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Old January 17th, 2006
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verdyp verdyp is offline
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Join Date: January 13th, 2002
Location: Nantes, FR; Rennes, FR
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Default McDonald offers = download through Sony software

I've seen these McDonald offers in France too. It was clearly stated that this was a free offer to promote the Sony's online music shop. So what you won was a ticket number, with which you coulddownloadthe music fromthe Sony's online music store. But to activate this number, you first needed to accept the EULA for the Sony's downloader kit, and register it with your email address and true name (verified by sending back a confirmation number through your email) which was needed to validate your number. The kit also permanently assigns you a UUID alsoassociated to a personal cookie used in your browser.

So, you could download free MP3's, but these MP3s contain watermarked fingerprints with your personal registration number or Sony transaction number encrypted in it. If you later share these MP3s on the net, your digital fingerprint is visible in it.Sony assumes that such a file present on the net is a proof that you have violated their EULA, because such fingerprint uses a strong enough cryptographic algorithm which should be impossible to generate randomly by someone else. But Sony ignores the fact that fingerprinted files may be stolen on user's harddisks by hidden softwares using the same technics that Sony used to install their rootkits.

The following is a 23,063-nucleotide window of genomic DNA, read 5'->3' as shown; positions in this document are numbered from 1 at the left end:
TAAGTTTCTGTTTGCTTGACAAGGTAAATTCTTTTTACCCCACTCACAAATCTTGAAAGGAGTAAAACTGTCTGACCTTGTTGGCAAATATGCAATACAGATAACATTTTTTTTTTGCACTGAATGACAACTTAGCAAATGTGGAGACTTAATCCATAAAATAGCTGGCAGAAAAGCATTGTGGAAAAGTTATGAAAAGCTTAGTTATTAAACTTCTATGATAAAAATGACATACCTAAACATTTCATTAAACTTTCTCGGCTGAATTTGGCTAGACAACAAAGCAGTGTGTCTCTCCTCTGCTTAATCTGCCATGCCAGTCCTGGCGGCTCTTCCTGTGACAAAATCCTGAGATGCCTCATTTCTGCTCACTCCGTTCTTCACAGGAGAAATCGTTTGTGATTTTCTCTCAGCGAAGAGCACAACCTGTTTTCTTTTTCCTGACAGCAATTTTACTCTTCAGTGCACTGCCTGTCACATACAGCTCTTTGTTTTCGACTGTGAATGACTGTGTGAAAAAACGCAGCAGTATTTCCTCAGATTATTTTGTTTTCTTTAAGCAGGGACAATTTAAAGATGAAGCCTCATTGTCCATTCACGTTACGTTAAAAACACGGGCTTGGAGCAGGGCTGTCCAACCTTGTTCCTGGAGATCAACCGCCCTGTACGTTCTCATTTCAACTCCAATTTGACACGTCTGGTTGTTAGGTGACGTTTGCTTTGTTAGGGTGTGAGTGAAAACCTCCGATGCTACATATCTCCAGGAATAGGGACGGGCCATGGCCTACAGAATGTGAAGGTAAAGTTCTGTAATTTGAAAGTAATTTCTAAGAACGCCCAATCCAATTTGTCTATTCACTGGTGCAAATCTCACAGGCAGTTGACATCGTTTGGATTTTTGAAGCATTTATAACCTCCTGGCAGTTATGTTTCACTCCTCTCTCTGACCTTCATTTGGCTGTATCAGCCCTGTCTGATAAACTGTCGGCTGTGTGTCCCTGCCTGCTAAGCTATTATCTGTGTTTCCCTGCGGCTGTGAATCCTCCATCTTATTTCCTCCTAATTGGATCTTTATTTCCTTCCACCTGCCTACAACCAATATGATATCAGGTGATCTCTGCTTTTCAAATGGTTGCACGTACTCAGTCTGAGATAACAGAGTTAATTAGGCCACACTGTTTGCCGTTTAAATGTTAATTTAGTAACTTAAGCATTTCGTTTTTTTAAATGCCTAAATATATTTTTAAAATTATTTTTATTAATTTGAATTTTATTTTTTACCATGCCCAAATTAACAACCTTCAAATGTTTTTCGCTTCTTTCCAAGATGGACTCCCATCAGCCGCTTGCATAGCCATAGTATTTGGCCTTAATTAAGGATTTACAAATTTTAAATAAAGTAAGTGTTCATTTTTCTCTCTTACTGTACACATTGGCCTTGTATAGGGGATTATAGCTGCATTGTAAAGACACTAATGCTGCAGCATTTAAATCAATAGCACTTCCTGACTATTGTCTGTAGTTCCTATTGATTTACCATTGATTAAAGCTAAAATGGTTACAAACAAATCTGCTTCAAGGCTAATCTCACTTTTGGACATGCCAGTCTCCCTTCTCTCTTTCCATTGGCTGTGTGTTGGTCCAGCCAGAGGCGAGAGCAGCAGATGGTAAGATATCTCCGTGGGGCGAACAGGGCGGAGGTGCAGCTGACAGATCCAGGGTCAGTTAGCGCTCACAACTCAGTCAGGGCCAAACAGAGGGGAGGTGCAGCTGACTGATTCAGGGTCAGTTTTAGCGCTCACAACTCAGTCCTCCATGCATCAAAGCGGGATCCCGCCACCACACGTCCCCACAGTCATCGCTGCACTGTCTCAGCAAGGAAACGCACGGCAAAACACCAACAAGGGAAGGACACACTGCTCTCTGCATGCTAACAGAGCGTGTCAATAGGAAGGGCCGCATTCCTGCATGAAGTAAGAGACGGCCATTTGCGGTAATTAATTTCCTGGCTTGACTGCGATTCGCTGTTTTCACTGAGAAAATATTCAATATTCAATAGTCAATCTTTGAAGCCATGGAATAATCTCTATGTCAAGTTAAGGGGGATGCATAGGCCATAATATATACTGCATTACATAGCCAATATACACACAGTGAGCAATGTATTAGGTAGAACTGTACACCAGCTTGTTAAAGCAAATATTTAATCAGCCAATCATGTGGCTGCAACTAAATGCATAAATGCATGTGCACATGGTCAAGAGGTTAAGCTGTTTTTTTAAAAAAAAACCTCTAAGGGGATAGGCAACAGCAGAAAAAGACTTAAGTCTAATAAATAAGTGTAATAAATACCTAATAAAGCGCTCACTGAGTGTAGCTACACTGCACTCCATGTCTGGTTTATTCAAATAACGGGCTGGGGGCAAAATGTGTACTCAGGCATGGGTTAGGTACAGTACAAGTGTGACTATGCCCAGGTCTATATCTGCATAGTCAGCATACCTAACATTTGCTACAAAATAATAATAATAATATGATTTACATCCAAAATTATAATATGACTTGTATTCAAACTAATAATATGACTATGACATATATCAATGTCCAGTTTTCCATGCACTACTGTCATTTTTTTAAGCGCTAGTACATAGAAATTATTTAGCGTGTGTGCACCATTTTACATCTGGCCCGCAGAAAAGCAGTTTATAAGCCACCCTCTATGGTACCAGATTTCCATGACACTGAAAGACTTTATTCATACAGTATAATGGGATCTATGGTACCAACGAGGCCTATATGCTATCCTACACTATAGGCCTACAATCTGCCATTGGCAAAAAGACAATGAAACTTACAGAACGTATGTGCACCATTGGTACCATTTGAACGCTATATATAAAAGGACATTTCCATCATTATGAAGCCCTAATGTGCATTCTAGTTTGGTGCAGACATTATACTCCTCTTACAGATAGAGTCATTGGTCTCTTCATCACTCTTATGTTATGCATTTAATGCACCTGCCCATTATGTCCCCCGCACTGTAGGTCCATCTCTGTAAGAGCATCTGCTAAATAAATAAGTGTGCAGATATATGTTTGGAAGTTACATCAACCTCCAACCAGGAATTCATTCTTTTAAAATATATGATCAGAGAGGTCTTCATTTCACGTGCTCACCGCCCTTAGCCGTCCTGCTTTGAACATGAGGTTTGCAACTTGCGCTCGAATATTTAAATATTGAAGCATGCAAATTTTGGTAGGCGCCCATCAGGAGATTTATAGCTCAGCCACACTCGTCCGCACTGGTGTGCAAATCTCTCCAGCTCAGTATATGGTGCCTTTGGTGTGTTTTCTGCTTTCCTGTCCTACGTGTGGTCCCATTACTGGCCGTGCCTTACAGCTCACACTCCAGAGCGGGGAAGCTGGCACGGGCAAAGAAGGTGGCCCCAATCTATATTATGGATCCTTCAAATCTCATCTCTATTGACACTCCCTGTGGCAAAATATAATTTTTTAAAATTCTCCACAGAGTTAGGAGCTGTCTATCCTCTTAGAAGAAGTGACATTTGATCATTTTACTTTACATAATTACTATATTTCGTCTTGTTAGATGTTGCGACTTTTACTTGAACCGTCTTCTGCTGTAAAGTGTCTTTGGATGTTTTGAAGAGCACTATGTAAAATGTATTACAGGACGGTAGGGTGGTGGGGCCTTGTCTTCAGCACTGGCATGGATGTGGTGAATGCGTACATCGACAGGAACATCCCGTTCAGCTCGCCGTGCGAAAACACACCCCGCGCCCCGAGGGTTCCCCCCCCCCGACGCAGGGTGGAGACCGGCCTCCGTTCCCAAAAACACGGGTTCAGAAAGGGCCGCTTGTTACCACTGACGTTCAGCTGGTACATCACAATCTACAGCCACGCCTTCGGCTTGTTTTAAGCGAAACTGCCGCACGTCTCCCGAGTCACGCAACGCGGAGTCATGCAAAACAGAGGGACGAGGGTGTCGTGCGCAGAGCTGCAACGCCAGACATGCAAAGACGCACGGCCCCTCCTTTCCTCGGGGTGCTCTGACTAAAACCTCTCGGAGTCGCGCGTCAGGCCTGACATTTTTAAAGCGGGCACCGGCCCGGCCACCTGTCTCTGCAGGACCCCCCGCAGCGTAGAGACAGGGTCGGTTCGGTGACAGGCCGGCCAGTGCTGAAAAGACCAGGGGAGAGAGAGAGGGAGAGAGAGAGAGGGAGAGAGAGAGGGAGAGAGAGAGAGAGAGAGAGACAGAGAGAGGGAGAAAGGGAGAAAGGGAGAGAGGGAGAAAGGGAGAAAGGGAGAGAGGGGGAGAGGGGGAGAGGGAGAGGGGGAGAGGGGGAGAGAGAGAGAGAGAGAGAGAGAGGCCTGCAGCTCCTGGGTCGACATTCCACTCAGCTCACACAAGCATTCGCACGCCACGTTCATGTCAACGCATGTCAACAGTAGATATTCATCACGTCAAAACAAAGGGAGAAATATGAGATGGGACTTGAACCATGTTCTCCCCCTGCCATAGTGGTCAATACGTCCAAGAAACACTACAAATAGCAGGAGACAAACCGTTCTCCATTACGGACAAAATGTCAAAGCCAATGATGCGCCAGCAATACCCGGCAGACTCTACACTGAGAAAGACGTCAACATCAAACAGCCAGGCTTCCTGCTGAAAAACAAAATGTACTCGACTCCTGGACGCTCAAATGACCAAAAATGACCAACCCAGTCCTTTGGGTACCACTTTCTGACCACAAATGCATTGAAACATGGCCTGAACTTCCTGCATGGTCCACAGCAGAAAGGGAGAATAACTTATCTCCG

Until it is proven that Windows is reliable for its storage, I don't think that any DRM fingerprint found in a downloaded MP3 file can be used as proof of any EULA violation by users. It can only be used within investigations to detect which users may beviolating EULA, but then the act of counterfeighting still requires other proofs, notably the correlation of other fingerprints and Internet access logs collected by ISPs.

But the bad thing is that fingerprints are also inserted within all the legitimate MP3 you create yourself with addons implemented in your player (WMP, RealOne Player, QuickTime/iTunes, WinAmp), and as well in your photos and video made by your camera, or documents created with your favorite office application. These fingerprints, are also correlated externally within undeclared databases each time you send orshare these files legally.

Today, third party databases are so powerful things that they can really spy on your whole life: just ask yourself why you start receiving personal adds in your snailmail letterbox just afewdaysafter you have moved to a new location, from merchants you evendid not know before, and you'll seethat new database recordsadded by your bank or post office or phone company or travel agency or cable TV provider (or even public services like health care, tax services) are sold to advertizers.

With so much information about you, it's not difficult to correlate many things about new contents on the net. But the dangerous way is now to use these data,often collected without your knowledge or control (whichmay contain errors or incorrect correlations) as evidences for alleged illegal activities. Media companies consider that this type of proof is insufficidently strong to create proofs, sothey want to justify this with even more spying on your daily activities, as if we were not already too much spied often illegally.
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